The idea really didn’t work so much in a world where the Fantastic Four had previously essentially defeated “God” when he showed up in a big purple outfit wanting to eat the planet.
However, Roy Thomas decided to merge the Eternals into Marvel continuity (and had Thomas not done it, someone else would have) and then people pretty much just, well, didn’t do much with the Eternals. They had a few follow-up series and Mark Gruenwald had Makkari of the Eternals become a recurring character in Quasar and, most prominently, Sersi joined the Avengers for five years or so, but that was pretty much it. The Eternals would just pop in here and there and that was it. So that was why they were ripe for a new revamp and that’s just what Karl Bollers and Michael Higgins did with New Eternals: Apocalypse Now #1, with art by Joe Bennett and Scott Hanna.
In a nod to Kirby as the book revamped his characters, the great José Ladrönn did a Kirby-esque cover for the book…
The issue opens with a quick recap of the Eternals basic story (the Celestials coming to Earth millennia ago, splitting the people on Earth into Eternals, Deviants and Latents, also known as Humans) and then we see that someone has caused a confrontation between the Deviant city of Lemuria and the United States government. As you might imagine, learning that there was a whole city filled with demon-like people who just seemingly blew up a U.S. submarine was cause for some frightening reactions, especially as Bollers and Higgins were tying into the then-recent plot point that Magneto had taken control of Genosha and been recognized by the United Nations as a sovereign mutant nation…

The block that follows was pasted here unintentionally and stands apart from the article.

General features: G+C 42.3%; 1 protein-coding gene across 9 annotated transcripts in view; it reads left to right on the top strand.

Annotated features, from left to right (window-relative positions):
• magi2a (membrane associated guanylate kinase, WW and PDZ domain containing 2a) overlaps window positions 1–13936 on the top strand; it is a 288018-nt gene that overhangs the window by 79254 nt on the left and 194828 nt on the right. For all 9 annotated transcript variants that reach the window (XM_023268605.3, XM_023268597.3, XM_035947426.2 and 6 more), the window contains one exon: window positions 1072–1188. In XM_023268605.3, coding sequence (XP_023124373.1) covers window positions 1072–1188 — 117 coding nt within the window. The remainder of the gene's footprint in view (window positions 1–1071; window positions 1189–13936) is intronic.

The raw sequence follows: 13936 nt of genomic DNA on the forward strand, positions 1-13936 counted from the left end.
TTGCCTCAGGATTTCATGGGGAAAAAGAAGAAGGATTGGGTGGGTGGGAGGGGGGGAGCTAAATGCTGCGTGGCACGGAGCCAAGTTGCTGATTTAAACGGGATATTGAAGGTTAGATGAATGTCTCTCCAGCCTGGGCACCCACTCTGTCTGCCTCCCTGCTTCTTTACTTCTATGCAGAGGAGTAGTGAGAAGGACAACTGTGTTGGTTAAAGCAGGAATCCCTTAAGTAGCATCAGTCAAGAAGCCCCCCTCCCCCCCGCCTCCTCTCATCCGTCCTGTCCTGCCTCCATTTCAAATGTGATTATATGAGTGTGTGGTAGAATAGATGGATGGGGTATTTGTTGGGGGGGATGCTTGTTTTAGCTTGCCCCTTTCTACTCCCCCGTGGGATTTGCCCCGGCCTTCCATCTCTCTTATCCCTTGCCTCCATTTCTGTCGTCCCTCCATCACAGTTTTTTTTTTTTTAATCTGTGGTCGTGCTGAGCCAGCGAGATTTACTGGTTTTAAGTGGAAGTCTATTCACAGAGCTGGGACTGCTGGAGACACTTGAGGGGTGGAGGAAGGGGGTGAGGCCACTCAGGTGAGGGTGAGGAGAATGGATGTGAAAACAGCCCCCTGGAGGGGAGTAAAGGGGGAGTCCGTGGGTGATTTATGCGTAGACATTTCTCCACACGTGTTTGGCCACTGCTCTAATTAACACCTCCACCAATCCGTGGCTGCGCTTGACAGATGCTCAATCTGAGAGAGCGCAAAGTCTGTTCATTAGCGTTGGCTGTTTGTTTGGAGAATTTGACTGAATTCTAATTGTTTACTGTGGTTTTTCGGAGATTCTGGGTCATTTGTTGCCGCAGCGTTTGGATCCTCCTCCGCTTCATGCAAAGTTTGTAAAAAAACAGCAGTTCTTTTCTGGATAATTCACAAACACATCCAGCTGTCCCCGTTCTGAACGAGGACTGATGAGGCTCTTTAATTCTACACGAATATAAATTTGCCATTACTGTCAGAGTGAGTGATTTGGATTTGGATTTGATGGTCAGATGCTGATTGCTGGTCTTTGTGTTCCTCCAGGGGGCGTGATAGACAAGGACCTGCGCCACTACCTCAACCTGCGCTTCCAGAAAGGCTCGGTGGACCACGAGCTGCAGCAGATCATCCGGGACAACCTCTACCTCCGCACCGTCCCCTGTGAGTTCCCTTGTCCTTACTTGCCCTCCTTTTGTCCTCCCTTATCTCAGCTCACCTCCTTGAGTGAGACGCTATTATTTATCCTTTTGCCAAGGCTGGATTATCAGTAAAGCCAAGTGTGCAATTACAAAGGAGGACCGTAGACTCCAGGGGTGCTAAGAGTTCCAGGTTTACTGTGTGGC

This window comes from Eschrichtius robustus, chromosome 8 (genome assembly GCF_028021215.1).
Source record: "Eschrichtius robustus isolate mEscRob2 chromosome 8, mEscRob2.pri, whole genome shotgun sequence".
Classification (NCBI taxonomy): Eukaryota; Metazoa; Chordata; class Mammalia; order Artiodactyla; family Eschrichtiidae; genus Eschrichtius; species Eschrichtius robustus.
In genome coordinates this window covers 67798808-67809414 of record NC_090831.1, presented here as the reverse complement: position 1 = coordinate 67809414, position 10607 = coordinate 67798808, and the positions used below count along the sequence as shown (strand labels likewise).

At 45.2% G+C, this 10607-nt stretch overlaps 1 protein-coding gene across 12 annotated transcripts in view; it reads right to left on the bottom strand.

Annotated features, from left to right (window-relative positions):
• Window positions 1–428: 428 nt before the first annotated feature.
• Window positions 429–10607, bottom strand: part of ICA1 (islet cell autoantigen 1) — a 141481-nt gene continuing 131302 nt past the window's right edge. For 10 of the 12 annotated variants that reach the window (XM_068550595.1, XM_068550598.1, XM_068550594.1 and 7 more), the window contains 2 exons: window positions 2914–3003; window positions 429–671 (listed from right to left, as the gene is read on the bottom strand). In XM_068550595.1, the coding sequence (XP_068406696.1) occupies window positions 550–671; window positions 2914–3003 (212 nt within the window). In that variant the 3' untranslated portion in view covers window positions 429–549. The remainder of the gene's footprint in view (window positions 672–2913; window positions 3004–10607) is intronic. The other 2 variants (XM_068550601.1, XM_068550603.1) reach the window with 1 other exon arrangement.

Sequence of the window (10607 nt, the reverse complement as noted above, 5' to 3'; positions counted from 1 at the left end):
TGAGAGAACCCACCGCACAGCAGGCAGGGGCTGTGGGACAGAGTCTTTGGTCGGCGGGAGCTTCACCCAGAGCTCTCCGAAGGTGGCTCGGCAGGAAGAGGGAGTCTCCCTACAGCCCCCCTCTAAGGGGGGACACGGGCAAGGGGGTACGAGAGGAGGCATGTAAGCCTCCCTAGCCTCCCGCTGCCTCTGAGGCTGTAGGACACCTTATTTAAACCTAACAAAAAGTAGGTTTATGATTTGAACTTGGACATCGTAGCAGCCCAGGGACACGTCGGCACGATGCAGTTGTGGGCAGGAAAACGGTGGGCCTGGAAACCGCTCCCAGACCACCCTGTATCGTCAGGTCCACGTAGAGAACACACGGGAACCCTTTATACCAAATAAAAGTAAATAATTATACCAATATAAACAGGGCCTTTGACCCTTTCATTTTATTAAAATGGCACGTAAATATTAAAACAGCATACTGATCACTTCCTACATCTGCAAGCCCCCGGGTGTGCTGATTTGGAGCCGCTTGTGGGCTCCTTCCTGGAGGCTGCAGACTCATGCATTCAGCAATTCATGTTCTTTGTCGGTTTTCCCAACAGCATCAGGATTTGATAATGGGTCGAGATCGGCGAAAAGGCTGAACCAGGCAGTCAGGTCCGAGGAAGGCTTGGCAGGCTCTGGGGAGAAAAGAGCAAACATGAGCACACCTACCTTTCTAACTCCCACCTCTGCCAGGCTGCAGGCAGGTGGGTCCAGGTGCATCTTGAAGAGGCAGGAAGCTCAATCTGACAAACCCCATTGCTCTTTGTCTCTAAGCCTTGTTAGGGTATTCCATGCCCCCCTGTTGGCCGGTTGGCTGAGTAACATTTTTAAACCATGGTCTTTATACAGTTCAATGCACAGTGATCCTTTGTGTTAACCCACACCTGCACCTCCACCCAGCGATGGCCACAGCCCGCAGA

So of course, this was all a plot by Apocalypse, designed to fuel a war between humanity and the Deviants so that it could kickstart what would lead to become the Age of Apocalypse…
Meanwhile, we meet four new Eternals in the issue, Chi Demon, Ceyote, Aurelle and Psykos.
They were all Eternals just living among humanity, but when Ikaris put out the call to help due to Apocalypse’s machinations, all four of them answered Ikaris’ call.
Along with established Eternals like Phastos, Sersi and Thena, plus the Deviant “Reject,” Ransak, the heroes has to stop an Apocalypse-mutated Karkas (a Deviant who had also come to live with the Eternals), who was rampaging in San Francisco…